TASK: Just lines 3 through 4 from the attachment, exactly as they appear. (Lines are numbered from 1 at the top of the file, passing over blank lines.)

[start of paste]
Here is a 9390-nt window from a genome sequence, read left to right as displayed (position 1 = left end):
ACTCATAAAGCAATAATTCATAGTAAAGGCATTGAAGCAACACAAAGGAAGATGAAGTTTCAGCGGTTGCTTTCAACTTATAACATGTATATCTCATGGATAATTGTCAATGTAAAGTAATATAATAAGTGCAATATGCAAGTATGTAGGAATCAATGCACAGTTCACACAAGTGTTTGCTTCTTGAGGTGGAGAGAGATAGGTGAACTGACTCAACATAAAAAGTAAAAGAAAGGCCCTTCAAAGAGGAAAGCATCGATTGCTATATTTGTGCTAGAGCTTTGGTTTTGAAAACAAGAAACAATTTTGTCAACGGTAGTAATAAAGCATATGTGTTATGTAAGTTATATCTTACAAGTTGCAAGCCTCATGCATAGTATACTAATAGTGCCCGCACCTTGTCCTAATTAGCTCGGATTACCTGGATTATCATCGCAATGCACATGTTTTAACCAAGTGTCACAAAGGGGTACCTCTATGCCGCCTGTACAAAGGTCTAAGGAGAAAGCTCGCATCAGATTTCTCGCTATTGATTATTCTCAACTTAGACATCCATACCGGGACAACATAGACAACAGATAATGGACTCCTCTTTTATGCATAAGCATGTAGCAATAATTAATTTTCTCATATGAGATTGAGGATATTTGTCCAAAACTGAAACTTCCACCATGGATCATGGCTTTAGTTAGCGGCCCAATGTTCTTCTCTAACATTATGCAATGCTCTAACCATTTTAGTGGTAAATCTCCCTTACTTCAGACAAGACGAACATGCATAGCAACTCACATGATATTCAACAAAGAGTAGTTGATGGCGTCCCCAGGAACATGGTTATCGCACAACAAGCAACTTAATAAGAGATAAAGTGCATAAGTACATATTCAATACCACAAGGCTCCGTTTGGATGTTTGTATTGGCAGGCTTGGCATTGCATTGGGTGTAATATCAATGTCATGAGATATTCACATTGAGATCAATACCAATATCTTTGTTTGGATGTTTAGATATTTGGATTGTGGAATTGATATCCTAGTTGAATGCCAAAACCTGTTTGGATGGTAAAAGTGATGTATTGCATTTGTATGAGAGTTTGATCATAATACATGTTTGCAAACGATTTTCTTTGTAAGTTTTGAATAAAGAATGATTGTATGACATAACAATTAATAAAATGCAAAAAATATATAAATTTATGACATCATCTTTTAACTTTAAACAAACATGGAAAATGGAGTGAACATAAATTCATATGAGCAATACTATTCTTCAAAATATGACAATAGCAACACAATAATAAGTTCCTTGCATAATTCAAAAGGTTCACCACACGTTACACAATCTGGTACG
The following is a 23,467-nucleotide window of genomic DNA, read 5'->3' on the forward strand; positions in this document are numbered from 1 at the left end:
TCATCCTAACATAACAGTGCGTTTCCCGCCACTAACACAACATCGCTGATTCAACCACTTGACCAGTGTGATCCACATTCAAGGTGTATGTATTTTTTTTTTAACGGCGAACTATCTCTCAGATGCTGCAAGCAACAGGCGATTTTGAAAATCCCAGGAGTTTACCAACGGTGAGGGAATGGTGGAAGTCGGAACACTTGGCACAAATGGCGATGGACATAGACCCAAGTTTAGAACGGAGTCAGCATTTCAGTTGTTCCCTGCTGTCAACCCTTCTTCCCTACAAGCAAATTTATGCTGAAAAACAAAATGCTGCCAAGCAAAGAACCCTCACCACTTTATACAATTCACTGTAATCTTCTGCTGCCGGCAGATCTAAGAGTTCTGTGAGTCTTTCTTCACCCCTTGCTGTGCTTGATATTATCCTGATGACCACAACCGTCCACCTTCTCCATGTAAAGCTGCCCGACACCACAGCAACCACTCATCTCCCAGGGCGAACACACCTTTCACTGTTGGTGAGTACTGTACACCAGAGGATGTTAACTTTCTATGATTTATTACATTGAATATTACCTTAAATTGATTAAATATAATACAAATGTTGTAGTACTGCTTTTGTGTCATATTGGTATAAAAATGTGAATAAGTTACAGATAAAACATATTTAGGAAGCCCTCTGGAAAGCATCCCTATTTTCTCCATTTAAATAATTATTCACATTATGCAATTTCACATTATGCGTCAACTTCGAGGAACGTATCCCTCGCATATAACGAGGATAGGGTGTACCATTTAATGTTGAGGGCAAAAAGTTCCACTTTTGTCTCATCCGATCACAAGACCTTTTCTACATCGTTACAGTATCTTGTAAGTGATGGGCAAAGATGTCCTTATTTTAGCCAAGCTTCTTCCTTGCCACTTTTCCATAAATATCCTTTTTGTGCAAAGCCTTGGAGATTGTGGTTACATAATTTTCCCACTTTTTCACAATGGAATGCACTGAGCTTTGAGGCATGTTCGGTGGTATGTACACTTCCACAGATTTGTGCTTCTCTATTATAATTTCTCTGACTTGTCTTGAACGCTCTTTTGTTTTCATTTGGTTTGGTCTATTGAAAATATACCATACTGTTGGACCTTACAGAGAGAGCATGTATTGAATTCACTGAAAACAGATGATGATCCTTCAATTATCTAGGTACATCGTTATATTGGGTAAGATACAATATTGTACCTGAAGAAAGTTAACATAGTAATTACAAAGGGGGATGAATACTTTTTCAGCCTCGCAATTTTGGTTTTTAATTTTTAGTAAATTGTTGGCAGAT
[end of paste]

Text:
The following is a 23,467-nucleotide window of genomic DNA, read 5'->3' on the forward strand; positions in this document are numbered from 1 at the left end:
TCATCCTAACATAACAGTGCGTTTCCCGCCACTAACACAACATCGCTGATTCAACCACTTGACCAGTGTGATCCACATTCAAGGTGTATGTATTTTTTTTTTAACGGCGAACTATCTCTCAGATGCTGCAAGCAACAGGCGATTTTGAAAATCCCAGGAGTTTACCAACGGTGAGGGAATGGTGGAAGTCGGAACACTTGGCACAAATGGCGATGGACATAGACCCAAGTTTAGAACGGAGTCAGCATTTCAGTTGTTCCCTGCTGTCAACCCTTCTTCCCTACAAGCAAATTTATGCTGAAAAACAAAATGCTGCCAAGCAAAGAACCCTCACCACTTTATACAATTCACTGTAATCTTCTGCTGCCGGCAGATCTAAGAGTTCTGTGAGTCTTTCTTCACCCCTTGCTGTGCTTGATATTATCCTGATGACCACAACCGTCCACCTTCTCCATGTAAAGCTGCCCGACACCACAGCAACCACTCATCTCCCAGGGCGAACACACCTTTCACTGTTGGTGAGTACTGTACACCAGAGGATGTTAACTTTCTATGATTTATTACATTGAATATTACCTTAAATTGATTAAATATAATACAAATGTTGTAGTACTGCTTTTGTGTCATATTGGTATAAAAATGTGAATAAGTTACAGATAAAACATATTTAGGAAGCCCTCTGGAAAGCATCCCTATTTTCTCCATTTAAATAATTATTCACATTATGCAATTTCACATTATGCGTCAACTTCGAGGAACGTATCCCTCGCATATAACGAGGATAGGGTGTACCATTTAATGTTGAGGGCAAAAAGTTCCACTTTTGTCTCATCCGATCACAAGACCTTTTCTACATCGTTACAGTATCTTGTAAGTGATGGGCAAAGATGTCCTTATTTTAGCCAAGCTTCTTCCTTGCCACTTTTCCATAAATATCCTTTTTGTGCAAAGCCTTGGAGATTGTGGTTACATAATTTTCCCACTTTTTCACAATGGAATGCACTGAGCTTTGAGGCATGTTCGGTGGTATGTACACTTCCACAGATTTGTGCTTCTCTATTATAATTTCTCTGACTTGTCTTGAACGCTCTTTTGTTTTCATTTGGTTTGGTCTATTGAAAATATACCATACTGTTGGACCTTACAGAGAGAGCATGTATTGAATTCACTGAAAACAGATGATGATCCTTCAATTATCTAGGTACATCGTTATATTGGGTAAGATACAATATTGTACCTGAAGAAAGTTAACATAGTAATTACAAAGGGGGATGAATACTTTTTCAGCCTCGCAATTTTGGTTTTTAATTTTTAGTAAATTGTTGGCAGAT